“The Wii U will be the GameCube of this hardware generation. The platform that had some truly great games, but somehow lost the console war.”
Jeremy Miller, video game analyst for DFC Intelligence, says that the company expects Wii U sales to be slightly higher than the GameCube, which launched in 2001 and 2002. Miller says that the machine will appeal to the hardcore Nintendo fans, but it won’t capture the mainstream audience in the same way as the original Wii console did in 2006. He went on to say that he thinks initial sales for this generation will be better than last generation for Microsoft and Sony because of limited competition from Nintendo.
“The Wii U is more of a loyalist Nintendo system right now and is looking more like the Gamecube, but our forecasts are higher than for the GameCube. The Wii U and its lineup is very much targeted to a core Nintendo fan. In that it seems pretty successful. The problem is many people are expecting another Wii in terms of sales and we don’t see that happening. As a company Nintendo probably needs to learn to make due with a smaller but more dedicated audience.”
“We actually think initial sales for this generation will be better than last generation for Microsoft and Sony because of limited competition from Nintendo. Consumers are ready for new game hardware, but they are also fairly savvy about purchase decisions. There is a great deal of pent-up consumer demand and it creates opportunity. Right now, we see both PS4 and Xbox One selling as well as or better than their predecessors in the first year.”
“A Wii U price drop would help drive sales into a more casual audience. The Wii U is a great family system, but Nintendo has done a poor job of even communicating its existence. What they need to do better is have a more dedicated marketing campaign that explains to the average person what a Wii U is. Right now, many consumers still think the Wii U is just an add-on pad for the Wii.”
IGN revealed a tantalising teaser trailer of the spiritual successor to Eternal Darkness: Sanity’s Requiem earlier today, in order to kickstart a crowdfunding campaign. Details of the survival horror game, named ‘Shadow of the Eternals’ will be released next Monday, May 6, when the campaign begins.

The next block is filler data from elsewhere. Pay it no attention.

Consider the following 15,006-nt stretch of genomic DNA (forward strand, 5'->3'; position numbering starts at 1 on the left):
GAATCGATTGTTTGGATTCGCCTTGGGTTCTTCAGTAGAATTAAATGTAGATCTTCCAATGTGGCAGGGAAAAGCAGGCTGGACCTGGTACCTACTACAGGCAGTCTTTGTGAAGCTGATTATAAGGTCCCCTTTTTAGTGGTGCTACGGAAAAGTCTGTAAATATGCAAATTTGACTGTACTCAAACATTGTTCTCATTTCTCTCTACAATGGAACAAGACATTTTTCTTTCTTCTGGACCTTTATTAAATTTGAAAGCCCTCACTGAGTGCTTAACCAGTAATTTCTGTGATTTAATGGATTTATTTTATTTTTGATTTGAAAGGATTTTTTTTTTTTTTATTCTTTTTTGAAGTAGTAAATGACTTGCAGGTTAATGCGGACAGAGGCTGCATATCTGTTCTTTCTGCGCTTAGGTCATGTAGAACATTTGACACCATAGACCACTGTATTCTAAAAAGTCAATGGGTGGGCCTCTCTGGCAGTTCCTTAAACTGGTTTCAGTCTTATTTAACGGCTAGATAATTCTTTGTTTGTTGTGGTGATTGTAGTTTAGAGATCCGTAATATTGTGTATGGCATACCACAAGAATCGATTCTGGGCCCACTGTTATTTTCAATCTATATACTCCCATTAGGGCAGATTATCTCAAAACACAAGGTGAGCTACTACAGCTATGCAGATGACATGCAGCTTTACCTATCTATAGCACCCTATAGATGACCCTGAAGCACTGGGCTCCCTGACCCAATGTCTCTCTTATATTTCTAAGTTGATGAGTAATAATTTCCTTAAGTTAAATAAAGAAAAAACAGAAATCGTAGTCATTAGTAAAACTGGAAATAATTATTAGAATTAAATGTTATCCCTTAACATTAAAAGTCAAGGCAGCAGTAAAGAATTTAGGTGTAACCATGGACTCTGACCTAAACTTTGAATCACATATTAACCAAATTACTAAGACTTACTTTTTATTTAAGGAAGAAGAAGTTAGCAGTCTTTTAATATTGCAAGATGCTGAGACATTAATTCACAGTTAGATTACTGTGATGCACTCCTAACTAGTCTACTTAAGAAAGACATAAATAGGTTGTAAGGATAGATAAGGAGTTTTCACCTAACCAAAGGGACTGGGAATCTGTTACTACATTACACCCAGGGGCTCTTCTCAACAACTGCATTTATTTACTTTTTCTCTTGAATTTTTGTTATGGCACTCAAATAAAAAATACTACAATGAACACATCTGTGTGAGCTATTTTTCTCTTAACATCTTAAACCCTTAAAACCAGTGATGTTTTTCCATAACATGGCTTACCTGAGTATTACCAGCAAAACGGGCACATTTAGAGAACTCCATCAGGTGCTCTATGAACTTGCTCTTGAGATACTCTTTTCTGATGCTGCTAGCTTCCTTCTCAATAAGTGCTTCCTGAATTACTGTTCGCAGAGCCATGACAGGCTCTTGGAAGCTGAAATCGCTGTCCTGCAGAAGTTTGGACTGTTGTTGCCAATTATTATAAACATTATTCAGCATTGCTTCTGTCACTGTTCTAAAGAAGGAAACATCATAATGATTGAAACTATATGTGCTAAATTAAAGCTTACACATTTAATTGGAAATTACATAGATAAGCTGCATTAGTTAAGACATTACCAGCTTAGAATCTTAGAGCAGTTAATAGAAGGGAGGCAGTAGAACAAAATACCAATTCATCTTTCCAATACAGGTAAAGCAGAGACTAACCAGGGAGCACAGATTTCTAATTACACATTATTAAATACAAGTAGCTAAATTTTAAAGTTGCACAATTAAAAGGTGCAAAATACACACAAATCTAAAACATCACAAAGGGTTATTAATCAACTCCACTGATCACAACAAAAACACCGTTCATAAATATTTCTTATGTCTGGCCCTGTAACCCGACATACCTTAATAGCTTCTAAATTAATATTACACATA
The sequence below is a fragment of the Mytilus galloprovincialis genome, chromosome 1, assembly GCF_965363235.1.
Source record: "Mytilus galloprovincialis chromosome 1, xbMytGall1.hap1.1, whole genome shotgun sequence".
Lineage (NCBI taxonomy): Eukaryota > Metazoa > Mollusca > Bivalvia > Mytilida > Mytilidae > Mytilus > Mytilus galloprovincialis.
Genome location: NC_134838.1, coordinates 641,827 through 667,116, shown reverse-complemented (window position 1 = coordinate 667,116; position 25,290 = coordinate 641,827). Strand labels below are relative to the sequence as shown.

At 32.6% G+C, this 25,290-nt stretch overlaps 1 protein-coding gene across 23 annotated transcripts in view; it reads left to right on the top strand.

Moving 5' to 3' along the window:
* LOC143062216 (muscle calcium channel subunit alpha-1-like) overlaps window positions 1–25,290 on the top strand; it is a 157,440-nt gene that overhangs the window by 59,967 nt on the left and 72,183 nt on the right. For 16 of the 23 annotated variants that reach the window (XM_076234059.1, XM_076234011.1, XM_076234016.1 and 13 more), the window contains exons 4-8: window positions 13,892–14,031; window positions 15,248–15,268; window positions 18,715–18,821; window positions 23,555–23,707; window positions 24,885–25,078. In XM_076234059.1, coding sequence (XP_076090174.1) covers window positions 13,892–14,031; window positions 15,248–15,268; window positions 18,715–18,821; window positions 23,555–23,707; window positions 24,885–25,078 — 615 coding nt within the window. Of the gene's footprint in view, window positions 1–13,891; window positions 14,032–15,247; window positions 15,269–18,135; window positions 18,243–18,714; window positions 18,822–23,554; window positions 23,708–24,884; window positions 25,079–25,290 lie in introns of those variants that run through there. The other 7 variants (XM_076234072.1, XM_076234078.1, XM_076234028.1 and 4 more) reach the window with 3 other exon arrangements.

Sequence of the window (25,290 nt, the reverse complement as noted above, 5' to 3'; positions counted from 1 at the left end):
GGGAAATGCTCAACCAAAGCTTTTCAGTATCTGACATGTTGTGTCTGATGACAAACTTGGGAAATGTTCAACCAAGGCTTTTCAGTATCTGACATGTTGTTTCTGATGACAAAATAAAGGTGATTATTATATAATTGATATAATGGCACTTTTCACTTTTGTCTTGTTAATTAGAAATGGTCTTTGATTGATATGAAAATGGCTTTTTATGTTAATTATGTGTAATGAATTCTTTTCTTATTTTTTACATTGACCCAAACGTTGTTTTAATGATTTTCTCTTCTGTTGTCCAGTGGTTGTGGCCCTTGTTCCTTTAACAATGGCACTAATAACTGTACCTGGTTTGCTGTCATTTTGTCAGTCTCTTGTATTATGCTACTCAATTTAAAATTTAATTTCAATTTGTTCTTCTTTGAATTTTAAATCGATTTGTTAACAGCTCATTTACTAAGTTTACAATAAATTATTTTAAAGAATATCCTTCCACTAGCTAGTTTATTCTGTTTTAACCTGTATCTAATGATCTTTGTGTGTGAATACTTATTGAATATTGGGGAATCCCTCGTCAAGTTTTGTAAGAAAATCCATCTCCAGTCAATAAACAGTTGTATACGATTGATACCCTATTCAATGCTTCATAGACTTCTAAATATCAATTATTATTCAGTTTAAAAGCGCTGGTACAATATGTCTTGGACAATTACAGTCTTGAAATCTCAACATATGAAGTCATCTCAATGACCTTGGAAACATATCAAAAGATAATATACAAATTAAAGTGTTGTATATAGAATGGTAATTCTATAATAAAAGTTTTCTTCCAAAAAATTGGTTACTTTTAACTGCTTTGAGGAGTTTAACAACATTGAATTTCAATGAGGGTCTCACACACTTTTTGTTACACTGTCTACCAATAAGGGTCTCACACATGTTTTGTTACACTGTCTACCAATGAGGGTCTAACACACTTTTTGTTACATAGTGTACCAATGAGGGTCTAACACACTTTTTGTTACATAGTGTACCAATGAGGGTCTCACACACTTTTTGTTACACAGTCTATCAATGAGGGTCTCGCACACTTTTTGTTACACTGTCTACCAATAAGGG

Silcon Knights originally released Eternal Darkness: Sanity’s Requiem on the GameCube in 2002 and went onto considerable success – it even received one of the IGN Editor’s Choice Awards. Denis Dyack is reportedly involved within the game, but by all accounts, the project is in development by Precursor Games. So far, no platforms have been announced but, either way, we won’t have to wait long for the rest of the details to be spilled.
Tales of Symphonia producer Hideo Baba has revealed to Destructiod that Tales of Symphonia for the Gamecube was the most popular Tales game in the West. Baba believes that the success of the game was due to the fact that it was the first Tales title that was rendered in 3D polygons. Baba also revealed that the development team had a lot of help from Nintendo which allowed them to reach out to a broader audience.
“I believe the success of Tales of Symphonia has multiple factors to it, the first being that it was the first Tales title that was rendered in 3D polygons, so we believe that was a huge component to its success.”
“Another huge component was that we had a lot of support from Nintendo, so that allowed us to reach out to a broader audience that we weren’t able to reach before.”
Thanks, David S
Eternal Darkness, the survival horror video game released for the Nintendo GameCube, has had its fifth extension trademark granted. The applicant owner is Nintendo of America. The sequel to the Gamecube game was originally thought to be canceled as the original developer, Silicon Knights, were faced with a number of layoffs. Judging from the trademark extension the project could well be back on track. Who would you like to see develop the sequel to Eternal Darkness?